Sometimes it’s the little irritations that get you – the small annoyances that can occasionally build up into one of those days when it seems nothing is going right. Like when the bar and grill where you hang out runs out of your favorite pie, the coffee is cold, and the waitress brings the wrong change.
None of that will happen at my Tool Bar & Grill. In fact, in my hangout I specialize in solving little problems and banishing small annoyances – for free!
My loyal readers know that I can be rather particular about my computer (some might call it anal retentiveness, but it’s all just part of my charm.) So of course I hate it when my carefully arranged shortcut icons suddenly go crazy and fling themselves all over the desktop. This can happen when I change the screen resolution, or start Windows in Safe mode. A newly installed program might wreak havoc on the desktop, or Windows might just decide it’s time for a change.
If you, too, are troubled by roving icons, take your pick from these neat and simple solutions. They’re all free.
The simplest utility is Icon Restore by Tim Taylor (http://users.rcn.com/taylotr/icon_restore.html). After you install it, the Windows desktop context menu includes two new options when you right-click on any system icon (such as My Computer): “Save Desktop Icon Layout” and “Restore Desktop Icon Layout.” When you’ve got your icons right where you want them, just right-click and select Save Desktop Icon Layout. Then if your icons break loose, you can corral them again by right-clicking and choosing Restore Desktop Icon Layout.
Desktop Icon Save and Restore
Slightly more sophisticated is Desktop Icon Save and Restore by Jamie O’Connell (http://www.midiox.com/html/desktop.htm). It works very much like Icon Restore, adding “Save Desktop…” and “Restore Desktop” options to the desktop context menu when you right-click on any blank area of the desktop. This program, however, saves the icon layout separately for each screen resolution setting. So if you frequently move back and forth between certain resolutions, this little program is for you.
Note: These two utilities apparently have not been updated since 2004, so their support for Windows Vista is questionable (I have not tested them with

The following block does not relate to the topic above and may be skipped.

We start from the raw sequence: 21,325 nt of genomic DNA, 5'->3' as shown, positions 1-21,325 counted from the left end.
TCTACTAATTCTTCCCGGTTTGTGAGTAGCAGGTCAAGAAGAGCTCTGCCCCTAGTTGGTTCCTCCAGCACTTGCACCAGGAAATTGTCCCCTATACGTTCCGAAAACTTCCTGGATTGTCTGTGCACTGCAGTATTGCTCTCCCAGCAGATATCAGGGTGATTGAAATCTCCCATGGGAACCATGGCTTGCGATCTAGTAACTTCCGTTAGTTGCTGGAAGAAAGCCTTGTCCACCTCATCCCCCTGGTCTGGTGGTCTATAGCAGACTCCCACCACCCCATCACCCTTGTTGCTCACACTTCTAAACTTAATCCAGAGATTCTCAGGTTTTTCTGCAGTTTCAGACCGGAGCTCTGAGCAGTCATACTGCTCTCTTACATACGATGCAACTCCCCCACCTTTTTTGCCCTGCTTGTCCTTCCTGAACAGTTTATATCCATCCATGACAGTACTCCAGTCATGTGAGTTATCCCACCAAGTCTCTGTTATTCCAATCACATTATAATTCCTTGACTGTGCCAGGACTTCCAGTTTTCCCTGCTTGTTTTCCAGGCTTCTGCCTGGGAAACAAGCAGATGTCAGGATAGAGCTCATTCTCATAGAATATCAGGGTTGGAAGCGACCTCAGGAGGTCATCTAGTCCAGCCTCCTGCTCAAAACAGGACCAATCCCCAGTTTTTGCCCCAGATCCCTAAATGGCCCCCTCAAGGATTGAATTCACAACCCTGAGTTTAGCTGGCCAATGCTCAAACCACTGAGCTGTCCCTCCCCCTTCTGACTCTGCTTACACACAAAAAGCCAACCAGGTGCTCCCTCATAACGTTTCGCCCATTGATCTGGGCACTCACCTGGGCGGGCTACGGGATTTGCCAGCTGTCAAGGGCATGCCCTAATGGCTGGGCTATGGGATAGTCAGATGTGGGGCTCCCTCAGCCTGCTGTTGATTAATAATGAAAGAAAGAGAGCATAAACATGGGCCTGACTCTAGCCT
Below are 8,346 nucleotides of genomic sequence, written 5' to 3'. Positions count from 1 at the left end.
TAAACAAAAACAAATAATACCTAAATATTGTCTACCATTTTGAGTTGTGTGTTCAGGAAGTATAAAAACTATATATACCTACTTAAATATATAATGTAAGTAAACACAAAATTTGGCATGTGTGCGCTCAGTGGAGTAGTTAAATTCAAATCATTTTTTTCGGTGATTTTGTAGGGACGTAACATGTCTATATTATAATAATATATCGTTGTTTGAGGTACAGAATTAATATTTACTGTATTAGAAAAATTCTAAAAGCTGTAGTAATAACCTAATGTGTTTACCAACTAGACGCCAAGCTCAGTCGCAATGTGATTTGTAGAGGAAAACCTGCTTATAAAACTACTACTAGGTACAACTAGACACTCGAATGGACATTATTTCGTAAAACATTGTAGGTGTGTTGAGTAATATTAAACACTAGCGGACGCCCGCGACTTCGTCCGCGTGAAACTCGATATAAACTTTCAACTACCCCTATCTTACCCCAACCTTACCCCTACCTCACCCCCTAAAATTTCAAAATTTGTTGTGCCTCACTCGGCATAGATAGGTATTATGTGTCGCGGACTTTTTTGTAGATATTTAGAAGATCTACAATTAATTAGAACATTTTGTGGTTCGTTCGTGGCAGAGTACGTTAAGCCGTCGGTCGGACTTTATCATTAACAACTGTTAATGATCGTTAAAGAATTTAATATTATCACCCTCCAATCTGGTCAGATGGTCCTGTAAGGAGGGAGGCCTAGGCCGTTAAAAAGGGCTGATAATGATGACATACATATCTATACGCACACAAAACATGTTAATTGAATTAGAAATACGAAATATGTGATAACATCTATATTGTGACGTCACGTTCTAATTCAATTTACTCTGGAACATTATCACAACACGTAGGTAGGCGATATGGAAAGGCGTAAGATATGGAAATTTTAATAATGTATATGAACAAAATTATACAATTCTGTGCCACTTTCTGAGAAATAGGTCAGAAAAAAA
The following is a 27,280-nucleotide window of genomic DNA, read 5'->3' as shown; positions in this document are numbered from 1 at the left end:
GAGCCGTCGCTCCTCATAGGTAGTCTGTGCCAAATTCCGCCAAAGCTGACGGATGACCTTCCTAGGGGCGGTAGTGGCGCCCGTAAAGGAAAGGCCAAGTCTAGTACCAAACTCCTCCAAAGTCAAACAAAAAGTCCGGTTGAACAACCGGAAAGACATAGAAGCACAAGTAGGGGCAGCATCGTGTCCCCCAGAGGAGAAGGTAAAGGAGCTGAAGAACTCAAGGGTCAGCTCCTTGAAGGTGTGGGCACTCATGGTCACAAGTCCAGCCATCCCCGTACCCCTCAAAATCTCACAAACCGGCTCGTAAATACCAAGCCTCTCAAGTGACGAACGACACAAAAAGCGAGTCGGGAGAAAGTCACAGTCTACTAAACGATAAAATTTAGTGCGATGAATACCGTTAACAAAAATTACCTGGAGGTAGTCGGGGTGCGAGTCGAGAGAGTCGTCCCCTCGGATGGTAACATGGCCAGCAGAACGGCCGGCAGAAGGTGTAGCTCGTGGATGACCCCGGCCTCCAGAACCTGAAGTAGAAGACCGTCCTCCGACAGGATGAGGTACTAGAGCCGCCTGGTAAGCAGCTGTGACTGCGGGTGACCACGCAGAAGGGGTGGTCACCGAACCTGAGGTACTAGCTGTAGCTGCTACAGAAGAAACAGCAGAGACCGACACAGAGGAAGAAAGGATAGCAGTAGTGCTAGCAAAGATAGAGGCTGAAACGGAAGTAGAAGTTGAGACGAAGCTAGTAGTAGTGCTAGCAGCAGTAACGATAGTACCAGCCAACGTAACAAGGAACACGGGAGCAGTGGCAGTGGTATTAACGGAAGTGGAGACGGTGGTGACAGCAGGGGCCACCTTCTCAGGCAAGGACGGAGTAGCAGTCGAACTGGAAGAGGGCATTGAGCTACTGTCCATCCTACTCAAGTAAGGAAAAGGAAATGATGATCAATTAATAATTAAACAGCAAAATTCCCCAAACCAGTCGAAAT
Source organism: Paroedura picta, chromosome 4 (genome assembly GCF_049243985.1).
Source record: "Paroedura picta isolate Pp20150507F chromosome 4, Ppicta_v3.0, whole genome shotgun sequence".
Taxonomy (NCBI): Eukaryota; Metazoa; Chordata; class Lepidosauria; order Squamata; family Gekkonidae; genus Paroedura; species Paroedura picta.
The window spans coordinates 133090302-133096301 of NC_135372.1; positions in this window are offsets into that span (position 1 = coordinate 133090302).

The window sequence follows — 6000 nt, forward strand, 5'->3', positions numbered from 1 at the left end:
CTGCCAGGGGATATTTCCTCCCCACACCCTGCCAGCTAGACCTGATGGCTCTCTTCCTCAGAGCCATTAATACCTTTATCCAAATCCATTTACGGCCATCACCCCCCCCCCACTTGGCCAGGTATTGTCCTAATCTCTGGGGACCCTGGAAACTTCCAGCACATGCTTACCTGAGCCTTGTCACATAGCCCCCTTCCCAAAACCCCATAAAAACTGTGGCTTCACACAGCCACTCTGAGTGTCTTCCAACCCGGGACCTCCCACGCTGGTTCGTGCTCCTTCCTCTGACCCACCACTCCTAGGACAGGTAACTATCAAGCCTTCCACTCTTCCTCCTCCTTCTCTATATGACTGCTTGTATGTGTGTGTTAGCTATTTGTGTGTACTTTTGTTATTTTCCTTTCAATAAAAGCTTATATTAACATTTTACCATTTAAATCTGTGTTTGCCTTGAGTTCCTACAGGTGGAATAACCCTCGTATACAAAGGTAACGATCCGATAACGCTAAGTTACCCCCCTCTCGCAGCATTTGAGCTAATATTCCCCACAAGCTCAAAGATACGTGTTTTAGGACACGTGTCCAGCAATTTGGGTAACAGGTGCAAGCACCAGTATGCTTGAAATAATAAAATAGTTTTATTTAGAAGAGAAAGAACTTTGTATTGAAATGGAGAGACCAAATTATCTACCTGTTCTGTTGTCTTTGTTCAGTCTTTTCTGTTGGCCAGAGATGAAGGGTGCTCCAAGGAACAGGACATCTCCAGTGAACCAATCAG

Several steps up in functionality is Iconoid from SillySot Software (http://www.sillysot.com). Yes, it saves and restores icon positions for each screen resolution. But this program comes with a bit of a learning curve. Among its many advanced features: You can save icons by their relative positions for any screen resolution. You can specify their text labels’ background colors. Iconoid can automatically hide all the icons under various conditions – for example, when you move the cursor off the desktop – and display them again when needed. And it is Vista-compatible.
If you really like to play with your desktop icons, you might enjoy RocketDock from Punk Software (http://rocketdock.com). RocketDock is an application launcher, not just an icon saver. It places a semitransparent icon bar along the edge of your screen, which is much like the Apple OSX animated “Dock.” Drag your desktop icons onto RocketDock. When you move the cursor over the strip of icons, they expand and display their text labels. The effect is really cool, but after the initial oohs and ahs, I found no practical use for this novelty.
If you use one of these free programs and like it, do please consider sending a donation to the programmer.
Thanks for dropping in to the Tool Bar & Grill. Do you have your own favorite icon utility? Let us all know about it with a comment below or an email to firstname.lastname@example.org. Do come back next week, and bring all your friends.